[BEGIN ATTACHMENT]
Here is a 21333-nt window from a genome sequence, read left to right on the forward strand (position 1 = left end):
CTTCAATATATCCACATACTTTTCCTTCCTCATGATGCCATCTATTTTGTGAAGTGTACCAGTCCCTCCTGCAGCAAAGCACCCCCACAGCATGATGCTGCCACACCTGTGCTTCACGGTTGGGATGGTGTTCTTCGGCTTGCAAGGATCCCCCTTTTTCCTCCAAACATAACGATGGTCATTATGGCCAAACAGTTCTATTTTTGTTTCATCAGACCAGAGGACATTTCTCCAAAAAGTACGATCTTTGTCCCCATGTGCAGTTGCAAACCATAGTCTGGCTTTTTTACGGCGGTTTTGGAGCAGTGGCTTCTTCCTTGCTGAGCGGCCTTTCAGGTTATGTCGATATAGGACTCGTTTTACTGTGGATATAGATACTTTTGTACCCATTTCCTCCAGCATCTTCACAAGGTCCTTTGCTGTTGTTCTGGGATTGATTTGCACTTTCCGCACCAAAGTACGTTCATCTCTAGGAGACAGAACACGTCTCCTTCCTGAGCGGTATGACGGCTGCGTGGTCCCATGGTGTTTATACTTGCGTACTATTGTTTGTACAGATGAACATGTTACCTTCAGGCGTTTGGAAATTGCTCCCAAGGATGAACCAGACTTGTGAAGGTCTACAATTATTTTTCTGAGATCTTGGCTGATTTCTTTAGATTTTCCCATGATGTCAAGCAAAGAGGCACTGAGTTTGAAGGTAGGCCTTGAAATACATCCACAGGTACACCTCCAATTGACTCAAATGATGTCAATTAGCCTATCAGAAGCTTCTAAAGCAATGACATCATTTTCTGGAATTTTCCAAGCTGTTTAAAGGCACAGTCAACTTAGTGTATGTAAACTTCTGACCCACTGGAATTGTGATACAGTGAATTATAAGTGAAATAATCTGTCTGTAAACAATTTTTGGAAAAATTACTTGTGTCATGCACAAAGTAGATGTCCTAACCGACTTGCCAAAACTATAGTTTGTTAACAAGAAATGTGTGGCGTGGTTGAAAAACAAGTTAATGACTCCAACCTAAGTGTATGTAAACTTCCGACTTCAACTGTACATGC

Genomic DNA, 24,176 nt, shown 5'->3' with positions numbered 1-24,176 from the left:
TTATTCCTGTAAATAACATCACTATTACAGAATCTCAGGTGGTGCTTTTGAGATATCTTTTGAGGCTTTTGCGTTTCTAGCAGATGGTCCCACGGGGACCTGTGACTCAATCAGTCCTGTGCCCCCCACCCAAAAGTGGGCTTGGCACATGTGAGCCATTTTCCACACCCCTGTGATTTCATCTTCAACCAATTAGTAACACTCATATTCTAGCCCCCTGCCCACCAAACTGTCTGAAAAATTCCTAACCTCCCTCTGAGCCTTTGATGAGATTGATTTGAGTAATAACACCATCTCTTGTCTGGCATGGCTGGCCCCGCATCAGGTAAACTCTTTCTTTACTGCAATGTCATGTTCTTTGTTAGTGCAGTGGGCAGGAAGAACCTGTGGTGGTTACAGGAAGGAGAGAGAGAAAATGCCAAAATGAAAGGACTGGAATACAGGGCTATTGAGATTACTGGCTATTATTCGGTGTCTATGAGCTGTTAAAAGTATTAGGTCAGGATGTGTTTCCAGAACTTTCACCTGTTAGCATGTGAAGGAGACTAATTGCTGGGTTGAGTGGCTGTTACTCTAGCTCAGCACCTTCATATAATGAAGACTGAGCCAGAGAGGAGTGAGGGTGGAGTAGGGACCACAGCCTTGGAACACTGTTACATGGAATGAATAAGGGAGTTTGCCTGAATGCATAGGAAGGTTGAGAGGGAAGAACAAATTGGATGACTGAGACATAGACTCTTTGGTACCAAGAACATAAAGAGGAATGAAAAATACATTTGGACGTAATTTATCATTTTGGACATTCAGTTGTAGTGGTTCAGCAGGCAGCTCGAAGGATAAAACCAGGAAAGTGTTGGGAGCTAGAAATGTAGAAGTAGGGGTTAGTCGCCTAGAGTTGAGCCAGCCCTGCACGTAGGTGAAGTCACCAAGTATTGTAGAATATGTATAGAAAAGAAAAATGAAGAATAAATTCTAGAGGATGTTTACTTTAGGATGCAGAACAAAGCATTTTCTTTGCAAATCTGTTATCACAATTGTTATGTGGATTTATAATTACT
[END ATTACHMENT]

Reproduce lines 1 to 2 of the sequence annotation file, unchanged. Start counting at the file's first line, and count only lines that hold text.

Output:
Here is a 21333-nt window from a genome sequence, read left to right on the forward strand (position 1 = left end):
CTTCAATATATCCACATACTTTTCCTTCCTCATGATGCCATCTATTTTGTGAAGTGTACCAGTCCCTCCTGCAGCAAAGCACCCCCACAGCATGATGCTGCCACACCTGTGCTTCACGGTTGGGATGGTGTTCTTCGGCTTGCAAGGATCCCCCTTTTTCCTCCAAACATAACGATGGTCATTATGGCCAAACAGTTCTATTTTTGTTTCATCAGACCAGAGGACATTTCTCCAAAAAGTACGATCTTTGTCCCCATGTGCAGTTGCAAACCATAGTCTGGCTTTTTTACGGCGGTTTTGGAGCAGTGGCTTCTTCCTTGCTGAGCGGCCTTTCAGGTTATGTCGATATAGGACTCGTTTTACTGTGGATATAGATACTTTTGTACCCATTTCCTCCAGCATCTTCACAAGGTCCTTTGCTGTTGTTCTGGGATTGATTTGCACTTTCCGCACCAAAGTACGTTCATCTCTAGGAGACAGAACACGTCTCCTTCCTGAGCGGTATGACGGCTGCGTGGTCCCATGGTGTTTATACTTGCGTACTATTGTTTGTACAGATGAACATGTTACCTTCAGGCGTTTGGAAATTGCTCCCAAGGATGAACCAGACTTGTGAAGGTCTACAATTATTTTTCTGAGATCTTGGCTGATTTCTTTAGATTTTCCCATGATGTCAAGCAAAGAGGCACTGAGTTTGAAGGTAGGCCTTGAAATACATCCACAGGTACACCTCCAATTGACTCAAATGATGTCAATTAGCCTATCAGAAGCTTCTAAAGCAATGACATCATTTTCTGGAATTTTCCAAGCTGTTTAAAGGCACAGTCAACTTAGTGTATGTAAACTTCTGACCCACTGGAATTGTGATACAGTGAATTATAAGTGAAATAATCTGTCTGTAAACAATTTTTGGAAAAATTACTTGTGTCATGCACAAAGTAGATGTCCTAACCGACTTGCCAAAACTATAGTTTGTTAACAAGAAATGTGTGGCGTGGTTGAAAAACAAGTTAATGACTCCAACCTAAGTGTATGTAAACTTCCGACTTCAACTGTACATGC